A Your Echoes In Space Presentation: My Dream Diary
Words and Pictures by © Mazzy Khatun 2017
An idea for a story can behave like the moon. It appears bright, swollen with revelation. You twirl in excitement. You shout it out. You breathe it.
Then, just like that, it wanes. It vanishes.
Without your consent.
Without waiting to hear what you have to say.
You eventually console yourself, reasoning that the idea has departed for good. No longer do you feel its unmistakable tug. It has left your world and joined the dark darkness of oblivion. No one will ever know about it. It was never meant to be.
Your Echoes In Space was born last autumn. I chose a photograph out of a constellation of possibilities to use as a writing prompt. It was a dated picture of an intimidating teacher looking down at a boy. He had his arms behind his back, his head slightly lowered. She was waiting for him to pick up the chalk and write on the blackboard. There was no clock in the scene yet I could hear the ticking of the hand, the loud ominous dragging of time.
I took that photograph home with me. By evening, Edward had pushed through into existence. A brilliant-minded and exceptionally articulate pupil, he was also something else. A self-isolating racist bully. I saw him take particular joy in picking on the new ‘coloured’ kid, Alok.
In those embryonic moments I also saw astronomy. A discipline about distant things. The study of stars – the study of fantastic and mysterious entities of faraway places, that spun and pulsated light years above our heads, below our feet. I wanted astronomy to be the adhesive, the study of the distant bridging the gap between two boys from two different worlds.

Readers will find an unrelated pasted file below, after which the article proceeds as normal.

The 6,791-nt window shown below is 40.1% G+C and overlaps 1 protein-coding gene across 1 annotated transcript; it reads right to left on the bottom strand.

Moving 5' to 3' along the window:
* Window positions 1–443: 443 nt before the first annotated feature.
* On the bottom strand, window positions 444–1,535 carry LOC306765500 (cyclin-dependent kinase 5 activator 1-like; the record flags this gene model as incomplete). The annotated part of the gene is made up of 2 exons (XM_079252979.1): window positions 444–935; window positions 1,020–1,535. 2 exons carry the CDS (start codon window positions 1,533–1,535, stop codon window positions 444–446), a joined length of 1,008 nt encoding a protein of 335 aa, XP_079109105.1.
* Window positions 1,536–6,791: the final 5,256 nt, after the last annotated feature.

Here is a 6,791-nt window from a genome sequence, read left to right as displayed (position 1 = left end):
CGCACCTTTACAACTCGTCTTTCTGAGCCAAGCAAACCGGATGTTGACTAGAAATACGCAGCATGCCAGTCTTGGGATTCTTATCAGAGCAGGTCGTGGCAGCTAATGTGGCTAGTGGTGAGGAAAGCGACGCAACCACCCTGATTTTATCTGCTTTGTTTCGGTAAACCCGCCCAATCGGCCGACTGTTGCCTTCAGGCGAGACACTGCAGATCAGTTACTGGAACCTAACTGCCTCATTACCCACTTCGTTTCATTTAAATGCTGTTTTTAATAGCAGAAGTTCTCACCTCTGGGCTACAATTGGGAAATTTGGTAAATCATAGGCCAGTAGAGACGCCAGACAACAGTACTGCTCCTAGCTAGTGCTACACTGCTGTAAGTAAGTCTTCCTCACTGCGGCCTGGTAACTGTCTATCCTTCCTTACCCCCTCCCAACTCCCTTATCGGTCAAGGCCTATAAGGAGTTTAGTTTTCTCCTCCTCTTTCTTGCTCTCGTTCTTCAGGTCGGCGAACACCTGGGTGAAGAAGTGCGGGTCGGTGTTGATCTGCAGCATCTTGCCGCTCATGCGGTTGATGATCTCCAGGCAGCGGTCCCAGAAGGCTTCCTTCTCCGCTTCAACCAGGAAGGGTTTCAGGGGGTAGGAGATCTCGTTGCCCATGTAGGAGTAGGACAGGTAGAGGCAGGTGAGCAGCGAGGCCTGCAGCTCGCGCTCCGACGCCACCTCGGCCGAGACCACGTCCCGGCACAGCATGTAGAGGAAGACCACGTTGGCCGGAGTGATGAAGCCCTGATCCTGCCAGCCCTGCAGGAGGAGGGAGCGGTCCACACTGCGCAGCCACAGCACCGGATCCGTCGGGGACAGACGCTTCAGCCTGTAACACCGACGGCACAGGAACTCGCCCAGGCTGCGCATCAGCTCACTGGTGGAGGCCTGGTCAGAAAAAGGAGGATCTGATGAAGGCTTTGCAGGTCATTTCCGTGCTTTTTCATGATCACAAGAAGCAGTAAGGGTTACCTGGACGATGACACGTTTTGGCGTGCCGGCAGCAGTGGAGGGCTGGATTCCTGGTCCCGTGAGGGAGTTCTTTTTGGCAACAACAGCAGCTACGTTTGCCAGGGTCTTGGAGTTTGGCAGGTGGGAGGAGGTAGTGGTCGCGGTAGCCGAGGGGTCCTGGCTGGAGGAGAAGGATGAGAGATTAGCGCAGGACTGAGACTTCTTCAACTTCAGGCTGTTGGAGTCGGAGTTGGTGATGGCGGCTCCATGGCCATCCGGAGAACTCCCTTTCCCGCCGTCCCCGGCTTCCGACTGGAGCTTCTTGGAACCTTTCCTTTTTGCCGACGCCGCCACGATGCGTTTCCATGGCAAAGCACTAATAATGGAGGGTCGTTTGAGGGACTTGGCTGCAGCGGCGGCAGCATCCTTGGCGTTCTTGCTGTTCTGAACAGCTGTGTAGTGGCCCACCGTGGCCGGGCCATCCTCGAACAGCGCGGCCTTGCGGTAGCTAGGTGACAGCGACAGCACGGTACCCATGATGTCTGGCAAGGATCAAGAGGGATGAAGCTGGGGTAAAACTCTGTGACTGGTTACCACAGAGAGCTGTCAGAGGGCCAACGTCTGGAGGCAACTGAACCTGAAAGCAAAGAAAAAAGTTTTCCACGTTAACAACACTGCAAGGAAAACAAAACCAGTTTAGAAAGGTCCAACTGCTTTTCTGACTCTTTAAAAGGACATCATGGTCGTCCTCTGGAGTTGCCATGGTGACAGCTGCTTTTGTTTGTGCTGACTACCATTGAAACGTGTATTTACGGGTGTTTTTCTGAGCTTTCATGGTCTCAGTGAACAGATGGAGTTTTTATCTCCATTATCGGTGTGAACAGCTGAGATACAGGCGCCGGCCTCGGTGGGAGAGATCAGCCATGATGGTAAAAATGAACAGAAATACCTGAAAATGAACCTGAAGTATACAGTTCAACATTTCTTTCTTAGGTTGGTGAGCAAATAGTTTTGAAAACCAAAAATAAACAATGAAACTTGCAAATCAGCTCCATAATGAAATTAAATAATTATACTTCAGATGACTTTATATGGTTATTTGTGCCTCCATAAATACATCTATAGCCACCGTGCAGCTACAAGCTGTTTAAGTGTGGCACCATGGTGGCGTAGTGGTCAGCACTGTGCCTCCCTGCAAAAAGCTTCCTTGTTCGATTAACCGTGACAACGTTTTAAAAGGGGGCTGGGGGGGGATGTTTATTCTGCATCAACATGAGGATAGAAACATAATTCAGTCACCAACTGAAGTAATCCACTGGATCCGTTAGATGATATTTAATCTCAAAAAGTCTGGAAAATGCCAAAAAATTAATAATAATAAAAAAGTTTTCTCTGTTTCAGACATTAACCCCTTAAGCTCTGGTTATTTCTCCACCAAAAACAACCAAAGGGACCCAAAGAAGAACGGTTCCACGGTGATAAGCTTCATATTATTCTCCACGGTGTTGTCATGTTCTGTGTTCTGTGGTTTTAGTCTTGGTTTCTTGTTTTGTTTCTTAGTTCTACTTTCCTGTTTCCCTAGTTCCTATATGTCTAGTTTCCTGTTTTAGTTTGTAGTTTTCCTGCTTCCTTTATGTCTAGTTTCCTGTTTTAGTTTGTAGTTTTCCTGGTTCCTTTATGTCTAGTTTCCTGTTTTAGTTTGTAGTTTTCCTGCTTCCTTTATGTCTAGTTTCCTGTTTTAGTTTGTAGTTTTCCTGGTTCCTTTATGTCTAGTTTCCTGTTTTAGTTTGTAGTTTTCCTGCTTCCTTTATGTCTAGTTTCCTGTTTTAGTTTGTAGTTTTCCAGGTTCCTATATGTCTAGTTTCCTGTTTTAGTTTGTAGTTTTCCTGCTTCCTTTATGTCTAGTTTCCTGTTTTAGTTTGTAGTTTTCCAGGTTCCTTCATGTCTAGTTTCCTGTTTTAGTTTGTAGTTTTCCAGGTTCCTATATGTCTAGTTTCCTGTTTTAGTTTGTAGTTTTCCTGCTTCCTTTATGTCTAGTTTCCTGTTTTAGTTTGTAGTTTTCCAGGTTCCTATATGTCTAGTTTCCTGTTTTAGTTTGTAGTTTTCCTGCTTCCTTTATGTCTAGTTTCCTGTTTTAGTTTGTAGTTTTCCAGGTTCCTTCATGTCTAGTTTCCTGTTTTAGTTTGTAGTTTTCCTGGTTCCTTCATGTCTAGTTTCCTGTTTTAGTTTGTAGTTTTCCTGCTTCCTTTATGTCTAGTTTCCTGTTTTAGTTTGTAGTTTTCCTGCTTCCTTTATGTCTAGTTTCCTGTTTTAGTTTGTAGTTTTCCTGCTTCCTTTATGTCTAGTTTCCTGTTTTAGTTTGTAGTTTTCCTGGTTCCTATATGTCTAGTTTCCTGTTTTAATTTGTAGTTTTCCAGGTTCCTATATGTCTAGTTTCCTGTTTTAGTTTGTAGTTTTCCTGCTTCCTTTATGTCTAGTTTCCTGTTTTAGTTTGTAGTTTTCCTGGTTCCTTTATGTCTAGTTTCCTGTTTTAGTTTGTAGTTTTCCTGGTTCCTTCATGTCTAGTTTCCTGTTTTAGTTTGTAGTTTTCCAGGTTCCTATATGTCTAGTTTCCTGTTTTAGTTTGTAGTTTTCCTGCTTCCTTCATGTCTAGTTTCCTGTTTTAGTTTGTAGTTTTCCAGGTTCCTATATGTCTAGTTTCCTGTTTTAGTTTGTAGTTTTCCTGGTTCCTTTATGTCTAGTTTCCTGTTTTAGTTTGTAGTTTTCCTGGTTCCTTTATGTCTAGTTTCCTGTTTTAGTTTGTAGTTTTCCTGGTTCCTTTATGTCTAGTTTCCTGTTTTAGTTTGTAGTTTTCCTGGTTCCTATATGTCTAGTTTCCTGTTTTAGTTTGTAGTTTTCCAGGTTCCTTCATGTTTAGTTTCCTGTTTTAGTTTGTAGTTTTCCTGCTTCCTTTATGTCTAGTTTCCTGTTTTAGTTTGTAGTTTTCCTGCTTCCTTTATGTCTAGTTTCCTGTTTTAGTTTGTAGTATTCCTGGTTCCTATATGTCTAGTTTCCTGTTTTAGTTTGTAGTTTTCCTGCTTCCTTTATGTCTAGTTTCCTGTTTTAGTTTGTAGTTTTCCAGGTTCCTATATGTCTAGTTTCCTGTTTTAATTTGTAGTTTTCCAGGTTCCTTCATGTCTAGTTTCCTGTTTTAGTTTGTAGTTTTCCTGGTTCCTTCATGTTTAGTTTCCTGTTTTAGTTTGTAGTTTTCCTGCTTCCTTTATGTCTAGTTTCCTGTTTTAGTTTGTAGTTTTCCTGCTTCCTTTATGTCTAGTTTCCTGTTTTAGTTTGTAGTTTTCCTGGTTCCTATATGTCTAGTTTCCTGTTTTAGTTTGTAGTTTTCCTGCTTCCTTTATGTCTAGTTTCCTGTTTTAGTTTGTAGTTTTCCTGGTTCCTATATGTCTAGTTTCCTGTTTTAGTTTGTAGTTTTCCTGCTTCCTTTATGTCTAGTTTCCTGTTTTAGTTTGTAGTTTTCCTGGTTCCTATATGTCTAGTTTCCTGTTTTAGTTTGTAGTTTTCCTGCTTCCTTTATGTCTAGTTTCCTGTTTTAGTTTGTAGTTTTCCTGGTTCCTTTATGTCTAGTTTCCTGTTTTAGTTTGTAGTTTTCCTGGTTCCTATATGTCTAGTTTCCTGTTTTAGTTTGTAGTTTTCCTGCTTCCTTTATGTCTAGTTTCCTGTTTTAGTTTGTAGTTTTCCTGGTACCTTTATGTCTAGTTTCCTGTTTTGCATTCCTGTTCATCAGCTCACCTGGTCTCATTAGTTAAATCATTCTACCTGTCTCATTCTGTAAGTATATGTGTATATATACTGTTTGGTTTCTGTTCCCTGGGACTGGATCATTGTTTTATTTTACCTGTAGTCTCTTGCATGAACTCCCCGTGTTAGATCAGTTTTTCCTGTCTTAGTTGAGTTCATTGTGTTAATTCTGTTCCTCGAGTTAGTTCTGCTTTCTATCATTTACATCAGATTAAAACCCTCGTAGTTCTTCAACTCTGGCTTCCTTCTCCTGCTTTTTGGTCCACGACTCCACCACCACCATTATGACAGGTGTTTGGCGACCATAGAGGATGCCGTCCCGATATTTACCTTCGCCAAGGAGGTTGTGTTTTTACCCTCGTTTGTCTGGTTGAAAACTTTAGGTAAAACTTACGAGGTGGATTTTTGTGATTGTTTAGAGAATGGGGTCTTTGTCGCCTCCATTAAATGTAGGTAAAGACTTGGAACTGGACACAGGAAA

In the autumn term of my MA writing course and through into the festive season, for reasons unknown to me, my passion for Your Echoes In Space began to wane. Somehow, something had pulled the plug. I was devoid of conviction.
My two boys had fled.
Determined to not let myself be swallowed up by the disappearance of my protagonists, I straightened up my back and returned to the drawing table. I scribbled new ideas, thoughts and musings. I must carry on, I told myself. I must.
In semester two my tutor introduced me to something that would change everything. It felt absolutely right. It was as if a missing piece had been salvaged and returned to my mantle; awareness once flaked and lost in the dense foliage of self-doubt now restored.
Welcome to the dream diary.
I have vivid dreams. They are always liberating and surreal and insightful. Till now it had never clicked that I could tap into this vast resource for fuelling my creative energy. I began to keep a diary. And I dreamt a lot, every night.
And, the dream was not just a dream. It was a bridge.
Between two worlds.
Between my boys and I.
They had not waned, withered, wasted.
They were growing, gestating, gleaming.
Like the furled sails of a new moon.
Alok and Edward.
In so many of my dreams.
They had not gone away. They had gone deeper. Deeper into me, into the parts of my brain for which no map could chart. Parts still wet from my primal days. Parts moist with soul.
I remembered. I remembered how to believe in my story again.
The dream diary. That is how they came back to my world, our world.